A Nonprofit Not-So-Shaggy Dog Tale: Rescuing Lab Beagles

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Beagles

November 10, 2014; CBS Los Angeles

Companies often use beagles for chemical and pharmaceutical testing, but CBS’s Los Angeles affiliate reported on a local group giving some of those dogs a life outside of a cage and in “forever homes.”

The Beagle Freedom Project saves beagles used in research labs and has rescued more than 300 from across the country since 2010.

“These dogs have spent their lives in a cage,” said the group. “We were told directly by the people in the lab that they have never been outside, that they had never seen sunlight, that they had never had a toy.”

The TV report tells the story of Riley, a three-year-old dog who met his family in July. He first showed some signs of being a lab dog, but he quickly learned the ropes around the home.

What goes on in many labs is usually well hidden from the public, although the animal rights advocacy group PETA has made its name showing videos from investigations; in one, a worker is shown force-feeding a beagle Oxycontin. Another investigation showed beagles suffering mental trauma after years of confinement.

 

“It’s important to note that there is no experiment on dogs that’s illegal. Experiments have to be approved by committees within a laboratory, but nothing is against the law, so they’re put through all kinds of cruelty,” says a PETA spokesperson, adding that most dogs end up euthanized.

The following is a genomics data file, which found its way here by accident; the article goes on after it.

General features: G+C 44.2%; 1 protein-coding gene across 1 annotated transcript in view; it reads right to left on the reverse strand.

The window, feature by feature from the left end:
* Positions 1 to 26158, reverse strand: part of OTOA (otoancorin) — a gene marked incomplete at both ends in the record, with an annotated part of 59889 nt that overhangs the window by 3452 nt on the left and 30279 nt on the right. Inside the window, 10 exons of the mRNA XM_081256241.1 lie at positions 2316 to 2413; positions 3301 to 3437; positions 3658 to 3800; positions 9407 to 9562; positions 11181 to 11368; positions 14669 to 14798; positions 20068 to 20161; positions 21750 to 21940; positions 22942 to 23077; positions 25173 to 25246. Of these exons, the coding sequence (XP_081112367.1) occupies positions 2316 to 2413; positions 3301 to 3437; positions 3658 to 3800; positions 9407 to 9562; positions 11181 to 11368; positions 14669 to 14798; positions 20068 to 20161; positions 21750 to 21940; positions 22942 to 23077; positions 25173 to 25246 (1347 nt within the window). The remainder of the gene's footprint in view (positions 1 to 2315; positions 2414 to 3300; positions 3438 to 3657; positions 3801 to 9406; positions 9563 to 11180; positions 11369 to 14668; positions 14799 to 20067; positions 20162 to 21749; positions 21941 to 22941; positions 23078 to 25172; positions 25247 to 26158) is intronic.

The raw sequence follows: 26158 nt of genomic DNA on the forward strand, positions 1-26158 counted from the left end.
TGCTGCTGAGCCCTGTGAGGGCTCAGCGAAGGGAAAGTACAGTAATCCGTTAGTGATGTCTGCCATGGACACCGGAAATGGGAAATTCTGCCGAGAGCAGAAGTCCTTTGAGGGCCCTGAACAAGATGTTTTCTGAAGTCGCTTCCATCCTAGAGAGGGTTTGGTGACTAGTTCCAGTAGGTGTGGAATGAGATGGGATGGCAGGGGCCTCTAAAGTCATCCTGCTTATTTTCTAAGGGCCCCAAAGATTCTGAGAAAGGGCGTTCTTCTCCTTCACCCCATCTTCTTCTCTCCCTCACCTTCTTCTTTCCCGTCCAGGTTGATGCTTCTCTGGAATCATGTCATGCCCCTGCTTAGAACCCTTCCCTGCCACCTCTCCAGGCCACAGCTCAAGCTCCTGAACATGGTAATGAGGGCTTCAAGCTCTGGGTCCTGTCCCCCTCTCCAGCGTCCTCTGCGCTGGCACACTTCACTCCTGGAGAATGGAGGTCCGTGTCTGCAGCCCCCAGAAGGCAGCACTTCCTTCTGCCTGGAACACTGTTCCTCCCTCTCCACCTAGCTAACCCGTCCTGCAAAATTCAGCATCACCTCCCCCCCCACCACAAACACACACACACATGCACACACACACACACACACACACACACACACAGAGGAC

Dogs bred for the lab rarely end up in a loving home, mostly because the labs want to keep a low profile—they understand the power that anti-cruelty advocacy campaigns can have on public opinion. While there is strong support for the medical necessity of such experimentation, the details of it repulse the public.

The U.S. Department of Agriculture, the agency in charge of overseeing animal testing, turned down CBS’s request for an interview.—Larry Kaplan

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  • Teresa Black

    there has to be another way than experimenting on animals. Dogs have learned to be so tuned in to us over the centuries. If you have lived with an animal as part of your family you could never do this. Medical reasons are always cited as the reason. Then why experiment because of household products and cosmetics. We need these dogs to be released for a chance of a home. We have the evidence now that these dogs can adapt and live as family pets in a forever home. Public opinion won’t go away we will keep on about this until we have change.

  • mandy spencer

    I love this breed and would really like to give a lab dog a loving home,how do you go about this?

  • Shannon Hoenninger

    there has to be a better way. Please end the suffering.

  • M.Ramos

    If you or you know someone who would like to adopt an ex-lab beagle or ex-lab cat (bunnies too!) , please visit Beagle Freedom Projects website or Facebook page. You can fill out a foster or adopters application . All U.S States are encouraged to do so as well as in the U.K.
    ***PLEASE SUPPORT THE BEAGLE FREEDOM BILL IN YOUR STATE !:
    http://www.beaglefreedomproject.org/life_after_labs

    Thank you Larry Kaplan for running this story and bringing it to the forefront.

    Adopt or Foster here: http://www.beaglefreedomproject.org/adopt_or_foster

    Facebook:
    1) Beagle Freedom Project
    and..
    2) Beagle Freedom Project U.K

  • Suzan

    More needs to be done to stp this cruelty.